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RiskStorming: How to reinvent your test strategy

Beren Van Daele Software Tester, Isle of Testing

“What’s your current test strategy?” Managers used to spring that question on me as they passed by my desk during fly-by check-ups on the status of their projects.

It used to take me by surprise. Why were we testing the things we were testing and not others? I knew there was an inherent strategy behind our work, but I couldn’t explain it or defend it when challenged. Because I didn't have a coherent answer, I wasn’t taken as seriously as I should have been, and my explanations didn't have the impact I wanted.

I’ve felt this pain during many projects, I've seen it happen to other testers, and I feel it when reading blog posts. I needed to get better at this, and our testing team needed testing to be better understood, so we invented RiskStorming.

Here's how RiskStorming can reshape your testing strategy.

RiskStorming with TestSphere

The RiskStorming session I'll be running during the Romanian Testing Conference describes a way to generate a visible test strategy that automatically focuses your plan to answer the question: How do you test the risks that affect the aspects of your product that matter?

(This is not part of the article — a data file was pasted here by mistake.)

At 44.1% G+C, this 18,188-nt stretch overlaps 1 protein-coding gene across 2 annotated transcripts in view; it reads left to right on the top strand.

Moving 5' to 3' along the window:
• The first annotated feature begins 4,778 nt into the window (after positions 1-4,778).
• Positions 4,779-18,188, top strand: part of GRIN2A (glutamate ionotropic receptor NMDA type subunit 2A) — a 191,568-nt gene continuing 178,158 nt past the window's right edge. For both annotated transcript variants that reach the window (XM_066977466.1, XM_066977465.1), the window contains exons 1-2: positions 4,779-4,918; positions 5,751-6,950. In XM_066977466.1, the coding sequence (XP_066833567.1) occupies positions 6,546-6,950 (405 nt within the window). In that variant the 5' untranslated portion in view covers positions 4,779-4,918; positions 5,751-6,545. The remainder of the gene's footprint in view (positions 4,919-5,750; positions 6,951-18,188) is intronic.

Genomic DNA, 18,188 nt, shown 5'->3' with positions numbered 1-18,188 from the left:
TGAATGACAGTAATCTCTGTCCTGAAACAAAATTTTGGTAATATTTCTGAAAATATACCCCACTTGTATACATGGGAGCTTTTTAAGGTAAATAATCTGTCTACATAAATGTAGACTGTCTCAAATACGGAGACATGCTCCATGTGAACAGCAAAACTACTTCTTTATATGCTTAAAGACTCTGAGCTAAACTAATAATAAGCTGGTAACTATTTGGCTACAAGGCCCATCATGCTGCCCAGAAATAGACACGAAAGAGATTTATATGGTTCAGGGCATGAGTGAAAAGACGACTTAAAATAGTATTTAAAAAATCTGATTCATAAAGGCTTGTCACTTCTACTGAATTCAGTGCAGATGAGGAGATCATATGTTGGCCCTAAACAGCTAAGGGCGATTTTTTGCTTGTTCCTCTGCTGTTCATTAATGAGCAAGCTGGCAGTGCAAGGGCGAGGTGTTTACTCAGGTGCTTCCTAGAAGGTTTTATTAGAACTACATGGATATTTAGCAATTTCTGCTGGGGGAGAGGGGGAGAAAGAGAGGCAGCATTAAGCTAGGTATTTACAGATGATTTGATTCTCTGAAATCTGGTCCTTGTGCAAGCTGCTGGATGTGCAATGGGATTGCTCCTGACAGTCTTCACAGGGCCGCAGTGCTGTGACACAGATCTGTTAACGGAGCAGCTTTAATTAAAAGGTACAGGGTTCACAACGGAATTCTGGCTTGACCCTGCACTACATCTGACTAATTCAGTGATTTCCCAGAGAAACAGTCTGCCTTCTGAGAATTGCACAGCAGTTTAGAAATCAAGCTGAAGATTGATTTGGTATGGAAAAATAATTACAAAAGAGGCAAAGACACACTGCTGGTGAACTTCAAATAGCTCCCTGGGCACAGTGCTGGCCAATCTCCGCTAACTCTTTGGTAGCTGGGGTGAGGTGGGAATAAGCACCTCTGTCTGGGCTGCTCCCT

RiskStorming takes you through three phases to get the answers.

  • Which quality aspects matter most for your product?
  • Which risks endanger those quality aspects?
  • How can you test to make sure those risks don’t happen?

The technique uses a TestSphere card deck from Ministry of Testing and a free-to-print game board board you use to visualize risks. It makes the process fun and collaborative.

The TestSphere card game is designed to get your team thinking and talking about testing. Each pack includes 100 cards that fall into five dimensions:

  • Heuristics: Possible ways of tackling a problem.
  • Techniques: Clever activities used in testing to find possible problems.
  • Feelings: Every feeling triggered by your testing should be handled as a fact.
  • Quality aspects: Aspects of your application that may be of interest.
  • Patterns: Patterns in your testing, and patterns that work against you in testing, such as biases.

You get 20 cards for each dimensions, each of which contains:

  • A testing concept.
  • A slogan that explains the concept.
  • Three examples that put the concept in a different light.

In all, you'll have 300 examples to discuss, learn from, and draw upon for ideas.

RiskStorming uses TestSphere to focus discussions on what’s important and how to deal with the problems that might come your way.

A real-world RiskStorming example

Imagine that you're testing the new booking feature in a preferred railway application.

While thinking about the important quality aspects, you select concurrency as an important aspect to test, but disregard security for now.  Here's how you get started:

Phase 1 - 15 minutes